Coffee Break 10-7-17

Fun and Games at the Tax Bill Trough


The Senate budget resolution would allow the tax plan to cost the government $1.5 trillion in revenue over the next decade, though advocates argue it would be made up for through economic growth unleashed by corporate and individual tax cuts.” Continue reading “Coffee Break 10-7-17”


Coffee Break 9-29-17

Reflections on a progressive shock-doctrine for Puerto Rico


“How can one put into words how it feels to be completely powerless as the world I’ve always known slowly turns into Hell for those that I love the most? How can one fully express in words that could convey, in any way, the overwhelming sense of constant pain, of horrible uncertainty, the fear of loss, and the fury over what is, in the end, an unnatural disaster? And how can I live with myself for not being there?”

–Miguel A. Cruz-Díaz

We consider what a genuinely progressive “shock doctrine” for Puerto Rico might look like–and why it’s in all Americans’ best interests that it be applied. Continue reading “Coffee Break 9-29-17”

Coffee Break 9-10-17: Illinois Update


There’s a road I’d like to tell you about, lives in my home town
Lake Shore Drive the road is called and it’ll take you up or down
From rags on up to riches fifteen minutes you can fly
Pretty blue lights along the way, help you right on by
And the blue lights shining with a heavenly grace, help you right on by.”

–Aliotta Haynes Jeremiah, “Lake Shore Drive” (1971)

Amazon’s building HQ2—and we think it’s coming to Chicago

Below we explain why. Continue reading “Coffee Break 9-10-17: Illinois Update”

Coffee Break 9-4-17: Labor Day Reading


“What does it profit a man to be able to eat at an integrated lunch counter if he doesn’t earn enough money to buy a hamburger and a cup of coffee?”

Martin Luther King, Jr.

The federal minimum wage has been $7.25 an hour since 2009. In the past 40 years, the minimum wage has lost 30% of its value. Continue reading “Coffee Break 9-4-17: Labor Day Reading”

Coffee Break 8-20-17: Housing Segregation – First Pass


“Whites own on average about ten times the amount of wealth as blacks across the income spectrum. Segregation also causes other racial inequalities. It cuts people of color off from job pipelines and transport systems, making the search for work difficult and giving blacks and Latinos far longer and more expensive commutes to jobs. It helps guarantee that local schools get fewer resources and concentrates the lowest-income and neediest school children in majority-minority schools. It exacerbates racial inequalities perpetuated by the war on drugs. And it guarantees that people of color generally live in neighborhoods with fewer urban amenities and more toxic environments.” [emphasis added]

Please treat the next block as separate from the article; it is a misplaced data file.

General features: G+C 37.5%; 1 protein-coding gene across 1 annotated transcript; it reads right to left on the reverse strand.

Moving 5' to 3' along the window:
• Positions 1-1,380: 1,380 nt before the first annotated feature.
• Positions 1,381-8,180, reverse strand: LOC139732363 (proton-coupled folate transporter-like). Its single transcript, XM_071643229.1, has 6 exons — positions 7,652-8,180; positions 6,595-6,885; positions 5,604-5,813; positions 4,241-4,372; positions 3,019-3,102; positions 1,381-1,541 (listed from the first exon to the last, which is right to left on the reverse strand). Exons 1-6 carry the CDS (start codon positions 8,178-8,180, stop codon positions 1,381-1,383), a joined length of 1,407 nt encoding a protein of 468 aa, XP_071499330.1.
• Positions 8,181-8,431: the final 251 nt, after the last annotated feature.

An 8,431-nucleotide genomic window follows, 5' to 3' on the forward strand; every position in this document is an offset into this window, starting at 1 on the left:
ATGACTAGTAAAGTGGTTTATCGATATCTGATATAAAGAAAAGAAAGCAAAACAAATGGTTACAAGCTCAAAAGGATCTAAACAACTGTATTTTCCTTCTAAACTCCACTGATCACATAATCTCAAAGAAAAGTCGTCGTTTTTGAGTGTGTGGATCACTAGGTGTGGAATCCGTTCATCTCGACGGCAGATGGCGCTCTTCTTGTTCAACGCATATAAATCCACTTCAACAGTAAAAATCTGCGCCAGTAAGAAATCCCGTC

–Carl Nightingale, author of Segregation: A Global History of Divided Cities (2012)

“… the myriad social problems plaguing the inner cities today arise from race discrimination, and race discrimination alone. To dare to challenge this — to speak of individual agency, for example — is akin to flogging the victim. End of discussion.”

–NYT Review of Richard Rothstein, The Color of Law (2017) Continue reading “Coffee Break 8-20-17: Housing Segregation – First Pass”

Coffee Break 8-18-17: Off-Topic

Off-Topic: Charlottesville 

“When will U.S. society—not just neo-Nazis and the Klan, but the whole country—reject all aspects of white supremacist ideology and take serious steps toward rectifying the material inequality justified by that ideology.

“The answer is obvious: Never.

“There’s no evidence the dominant culture is interested. The wealth—in fact, the very existence—of the United States is so entwined in the two foundational racialized holocausts in our history that transcending white supremacy requires not only treating people of color differently, but understanding ourselves in new and painful ways. To transcend white supremacy, white America would have to come to terms with the barbarism of our history and our ongoing moral failures.”

–Robert Jensen, Professor of Journalism UT-Austin Continue reading “Coffee Break 8-18-17: Off-Topic”

Coffee Break 8-16-17

Illinois Politics: The Gift that Can’t Stop Giving

As readers know, deedspeakout is a new blog – five months young and counting – and its core mission is to follow daily developments of note in policy/politics relating to health, the environment, justice and education at the national level.

When we began blogging, we planned to provide periodic updates about newsworthy developments in our home state of Illinois.

But events have conspired to alter the original plan for the past few weeks, and we’re devoting almost all our reading and thinking time to political machinations in the Prairie State. This is because what’s happening in Illinois right now is indicative of the larger struggle to control our country’s future direction—and almost nobody in national political reporting has actually caught on to this. Continue reading “Coffee Break 8-16-17”